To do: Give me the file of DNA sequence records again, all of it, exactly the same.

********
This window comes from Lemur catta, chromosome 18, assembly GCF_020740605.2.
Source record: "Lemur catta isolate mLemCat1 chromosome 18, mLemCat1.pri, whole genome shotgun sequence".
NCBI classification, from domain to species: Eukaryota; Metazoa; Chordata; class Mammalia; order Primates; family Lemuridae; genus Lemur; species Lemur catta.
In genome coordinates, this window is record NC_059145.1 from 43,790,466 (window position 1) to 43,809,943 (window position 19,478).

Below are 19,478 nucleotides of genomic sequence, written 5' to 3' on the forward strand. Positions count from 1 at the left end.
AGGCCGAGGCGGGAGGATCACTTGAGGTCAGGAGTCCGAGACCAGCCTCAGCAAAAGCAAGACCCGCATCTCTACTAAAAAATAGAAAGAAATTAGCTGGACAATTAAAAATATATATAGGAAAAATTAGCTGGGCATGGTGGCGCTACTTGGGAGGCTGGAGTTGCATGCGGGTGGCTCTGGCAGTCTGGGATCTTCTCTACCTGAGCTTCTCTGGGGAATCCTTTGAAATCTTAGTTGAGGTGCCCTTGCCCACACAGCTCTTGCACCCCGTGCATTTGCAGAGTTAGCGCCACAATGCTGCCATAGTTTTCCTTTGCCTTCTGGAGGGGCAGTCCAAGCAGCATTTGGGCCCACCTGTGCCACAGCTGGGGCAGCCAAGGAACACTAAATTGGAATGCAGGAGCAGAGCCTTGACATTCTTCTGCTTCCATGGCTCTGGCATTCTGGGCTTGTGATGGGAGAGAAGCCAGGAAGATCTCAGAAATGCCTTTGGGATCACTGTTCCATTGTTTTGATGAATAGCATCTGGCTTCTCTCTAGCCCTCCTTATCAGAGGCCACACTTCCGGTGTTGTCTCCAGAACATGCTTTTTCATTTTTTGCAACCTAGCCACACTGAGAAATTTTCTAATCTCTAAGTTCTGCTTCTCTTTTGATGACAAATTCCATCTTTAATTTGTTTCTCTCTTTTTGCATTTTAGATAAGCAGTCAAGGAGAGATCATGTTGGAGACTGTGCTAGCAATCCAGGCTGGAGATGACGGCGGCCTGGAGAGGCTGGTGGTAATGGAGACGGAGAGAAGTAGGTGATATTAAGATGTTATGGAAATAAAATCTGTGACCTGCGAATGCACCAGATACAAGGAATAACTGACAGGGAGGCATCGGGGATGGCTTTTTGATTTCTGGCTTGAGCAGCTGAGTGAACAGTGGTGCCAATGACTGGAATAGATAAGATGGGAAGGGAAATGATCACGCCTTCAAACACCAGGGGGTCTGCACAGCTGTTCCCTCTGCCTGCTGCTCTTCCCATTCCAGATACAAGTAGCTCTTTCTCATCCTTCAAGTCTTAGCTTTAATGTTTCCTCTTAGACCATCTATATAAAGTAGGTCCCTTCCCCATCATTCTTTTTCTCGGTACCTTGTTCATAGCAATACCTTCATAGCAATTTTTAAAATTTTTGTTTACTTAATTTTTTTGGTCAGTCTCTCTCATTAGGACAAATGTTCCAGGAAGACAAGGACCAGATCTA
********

This window comes from Lemur catta, chromosome 18, assembly GCF_020740605.2.
Source record: "Lemur catta isolate mLemCat1 chromosome 18, mLemCat1.pri, whole genome shotgun sequence".
NCBI classification, from domain to species: Eukaryota; Metazoa; Chordata; class Mammalia; order Primates; family Lemuridae; genus Lemur; species Lemur catta.
In genome coordinates, this window is record NC_059145.1 from 43,790,466 (window position 1) to 43,809,943 (window position 19,478).

Below are 19,478 nucleotides of genomic sequence, written 5' to 3' on the forward strand. Positions count from 1 at the left end.
AGGCCGAGGCGGGAGGATCACTTGAGGTCAGGAGTCCGAGACCAGCCTCAGCAAAAGCAAGACCCGCATCTCTACTAAAAAATAGAAAGAAATTAGCTGGACAATTAAAAATATATATAGGAAAAATTAGCTGGGCATGGTGGCGCTACTTGGGAGGCTGGAGTTGCATGCGGGTGGCTCTGGCAGTCTGGGATCTTCTCTACCTGAGCTTCTCTGGGGAATCCTTTGAAATCTTAGTTGAGGTGCCCTTGCCCACACAGCTCTTGCACCCCGTGCATTTGCAGAGTTAGCGCCACAATGCTGCCATAGTTTTCCTTTGCCTTCTGGAGGGGCAGTCCAAGCAGCATTTGGGCCCACCTGTGCCACAGCTGGGGCAGCCAAGGAACACTAAATTGGAATGCAGGAGCAGAGCCTTGACATTCTTCTGCTTCCATGGCTCTGGCATTCTGGGCTTGTGATGGGAGAGAAGCCAGGAAGATCTCAGAAATGCCTTTGGGATCACTGTTCCATTGTTTTGATGAATAGCATCTGGCTTCTCTCTAGCCCTCCTTATCAGAGGCCACACTTCCGGTGTTGTCTCCAGAACATGCTTTTTCATTTTTTGCAACCTAGCCACACTGAGAAATTTTCTAATCTCTAAGTTCTGCTTCTCTTTTGATGACAAATTCCATCTTTAATTTGTTTCTCTCTTTTTGCATTTTAGATAAGCAGTCAAGGAGAGATCATGTTGGAGACTGTGCTAGCAATCCAGGCTGGAGATGACGGCGGCCTGGAGAGGCTGGTGGTAATGGAGACGGAGAGAAGTAGGTGATATTAAGATGTTATGGAAATAAAATCTGTGACCTGCGAATGCACCAGATACAAGGAATAACTGACAGGGAGGCATCGGGGATGGCTTTTTGATTTCTGGCTTGAGCAGCTGAGTGAACAGTGGTGCCAATGACTGGAATAGATAAGATGGGAAGGGAAATGATCACGCCTTCAAACACCAGGGGGTCTGCACAGCTGTTCCCTCTGCCTGCTGCTCTTCCCATTCCAGATACAAGTAGCTCTTTCTCATCCTTCAAGTCTTAGCTTTAATGTTTCCTCTTAGACCATCTATATAAAGTAGGTCCCTTCCCCATCATTCTTTTTCTCGGTACCTTGTTCATAGCAATACCTTCATAGCAATTTTTAAAATTTTTGTTTACTTAATTTTTTTGGTCAGTCTCTCTCATTAGGACAAATGTTCCAGGAAGACAAGGACCAGATCTA